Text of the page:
One of the most interesting things about the full-motion video sequences though, other than the chance to see some particularly lovely ladies talking about how they like fast cars, is how EA Black Box has worked with these scenes cinematographically.
‘The Hollywood Approach’ is something that we heard the Need for Speed: Undercover
developers reference often, mostly in relation to the style and presentation of the game. It was clear to us that a huge amount of effort had been put into making the game look as cinematic and beautifully lit as possible.
The lighting and cinematography is the place where this approach is most visible and we spent a good amount of time chatting with the developers about how they had sought out the magic hour
and sought to render as much of the game as possible in this visually distinctive way. As such, a large portion of the game itself and the full-motion videos are treated with a selection of special shader effects.
The plot itself however, as explained so sultrily by Maggie Q, is as predictable as you might think. Putting a story into a racing game is never all that easy when you draw a definite line in the ground which says that you’ll never get out of the car or see your character talk, but EA has done its best and the result is quite good – which is to say that it doesn’t get in the way of the gameplay, not that it's a truly engaging narrative.
The basic premise is as indenti-kit as you could imagine, made distinctive only by the presentation and lighting. NFS: Undercover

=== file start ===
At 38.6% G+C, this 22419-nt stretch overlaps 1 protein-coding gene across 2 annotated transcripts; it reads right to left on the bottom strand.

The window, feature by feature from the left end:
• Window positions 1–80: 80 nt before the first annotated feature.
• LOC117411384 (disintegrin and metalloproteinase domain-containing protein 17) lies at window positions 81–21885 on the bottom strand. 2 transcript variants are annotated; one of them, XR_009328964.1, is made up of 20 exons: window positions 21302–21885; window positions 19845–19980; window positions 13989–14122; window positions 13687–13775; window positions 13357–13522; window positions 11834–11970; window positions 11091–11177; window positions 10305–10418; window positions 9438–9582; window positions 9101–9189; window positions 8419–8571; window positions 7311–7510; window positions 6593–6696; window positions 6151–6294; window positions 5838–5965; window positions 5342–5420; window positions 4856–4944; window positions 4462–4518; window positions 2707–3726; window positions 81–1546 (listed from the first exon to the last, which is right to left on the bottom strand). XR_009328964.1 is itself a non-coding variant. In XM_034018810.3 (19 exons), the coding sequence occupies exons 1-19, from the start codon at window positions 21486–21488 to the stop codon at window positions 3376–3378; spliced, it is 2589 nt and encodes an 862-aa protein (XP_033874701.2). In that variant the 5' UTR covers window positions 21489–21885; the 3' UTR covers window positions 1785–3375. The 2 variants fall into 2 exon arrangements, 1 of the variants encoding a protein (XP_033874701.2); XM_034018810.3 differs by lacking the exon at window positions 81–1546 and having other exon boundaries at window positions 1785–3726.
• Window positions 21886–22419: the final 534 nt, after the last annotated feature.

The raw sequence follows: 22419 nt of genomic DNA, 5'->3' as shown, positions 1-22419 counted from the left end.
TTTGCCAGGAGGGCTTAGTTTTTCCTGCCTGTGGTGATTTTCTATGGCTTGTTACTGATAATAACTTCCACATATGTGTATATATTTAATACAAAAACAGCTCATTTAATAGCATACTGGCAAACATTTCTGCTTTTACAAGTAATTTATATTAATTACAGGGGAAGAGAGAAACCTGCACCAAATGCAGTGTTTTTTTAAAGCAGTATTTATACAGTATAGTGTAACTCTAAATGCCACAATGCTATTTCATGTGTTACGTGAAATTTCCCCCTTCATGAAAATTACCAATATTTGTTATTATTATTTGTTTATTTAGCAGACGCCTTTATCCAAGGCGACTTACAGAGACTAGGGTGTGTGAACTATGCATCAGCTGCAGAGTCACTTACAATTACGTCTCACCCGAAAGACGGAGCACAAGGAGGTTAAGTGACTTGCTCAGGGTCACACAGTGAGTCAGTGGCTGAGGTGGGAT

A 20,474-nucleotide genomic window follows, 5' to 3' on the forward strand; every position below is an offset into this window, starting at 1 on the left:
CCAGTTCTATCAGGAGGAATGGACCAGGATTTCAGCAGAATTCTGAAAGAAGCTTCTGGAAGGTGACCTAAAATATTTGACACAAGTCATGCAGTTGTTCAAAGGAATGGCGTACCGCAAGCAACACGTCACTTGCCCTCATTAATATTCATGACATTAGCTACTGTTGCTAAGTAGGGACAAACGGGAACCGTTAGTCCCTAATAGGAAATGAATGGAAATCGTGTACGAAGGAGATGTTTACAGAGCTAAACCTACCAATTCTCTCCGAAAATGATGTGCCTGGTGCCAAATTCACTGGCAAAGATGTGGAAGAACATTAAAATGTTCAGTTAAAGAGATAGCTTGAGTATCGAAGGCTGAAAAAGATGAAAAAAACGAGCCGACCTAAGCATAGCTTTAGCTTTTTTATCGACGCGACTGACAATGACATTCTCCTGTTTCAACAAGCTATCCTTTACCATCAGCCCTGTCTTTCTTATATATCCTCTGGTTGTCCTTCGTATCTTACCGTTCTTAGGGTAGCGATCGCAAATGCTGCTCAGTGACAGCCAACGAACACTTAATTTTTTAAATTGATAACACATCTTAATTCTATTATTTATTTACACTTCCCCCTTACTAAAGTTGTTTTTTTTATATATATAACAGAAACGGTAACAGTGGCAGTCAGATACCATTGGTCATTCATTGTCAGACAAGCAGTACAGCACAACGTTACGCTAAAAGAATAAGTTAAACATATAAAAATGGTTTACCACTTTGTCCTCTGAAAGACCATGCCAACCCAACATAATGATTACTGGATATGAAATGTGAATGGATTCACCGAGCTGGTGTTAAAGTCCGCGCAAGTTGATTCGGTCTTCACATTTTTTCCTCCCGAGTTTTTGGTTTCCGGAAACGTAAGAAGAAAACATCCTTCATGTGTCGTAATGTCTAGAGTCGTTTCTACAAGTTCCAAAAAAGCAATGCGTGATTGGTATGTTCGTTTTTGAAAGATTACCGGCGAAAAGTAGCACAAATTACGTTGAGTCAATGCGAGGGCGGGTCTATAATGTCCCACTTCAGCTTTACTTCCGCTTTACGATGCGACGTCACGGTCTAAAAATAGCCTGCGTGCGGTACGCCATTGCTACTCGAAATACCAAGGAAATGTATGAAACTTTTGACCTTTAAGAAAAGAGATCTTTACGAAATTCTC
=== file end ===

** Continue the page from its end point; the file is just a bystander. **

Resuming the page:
is set in the fictional, but clearly New York-inspired, area of Tri-City and players are cast as an undercover cop in that area.
Tri-City is, as you’d expect, actually made of up three cities each of which is as sprawling and massive as you’d hope and are linked by highways. The cities can be explored as you wish and thanks to the in-game map, which EA went to great lengths to explain is rendered in-game so that there’s no load or pausing, you’ll never get lost.
As an undercover agent, your true identity is known only by Maggie Q’s character (something that will inevitably provide a gameplay tragedy, we reckon) and the rest of the police are out to get you and you worm your way closer to the centre of a huge crime syndicate. It’s this fact that EA Black Box is hoping will make the game's chases and missions that much more interesting – on the one hand you’re a cop, but on the other you’re beyond the law.
This three-way conflict of interests is something that the developers have really tried to build into the gameplay and the several dozen large-scale chases that are one of the game's central features. As you play you’ll be taking on missions from the crime syndicate on the one hand and taking orders from the narcs at the same time – and if either goes wrong then you’ll have a huge chase on your hands and will be forced into tackling the police one way or another.
EA is also boasting about the huge selection of gameplay modes too, which include the usual array of races and circuits from the previous games as well as a few ones. There’s the new Highway Battle mission type for example, where players are rewarded more for playing against the traffic, plus the new Cops and Robbers multiplayer mode.
Though we didn’t get a chance to play any of the multiplayer game unfortunately, Cops and Robbers is certainly looking to be our favourite game mode. It’s essentially a team-game where the Robbers are tasked with collecting and returning the loot, while the police have to delay and arrest them. What makes it look so much fun though is that the game is so quick to get playing and the pace is kept so fast – something which contrasts a little with the bits we actually got to play with...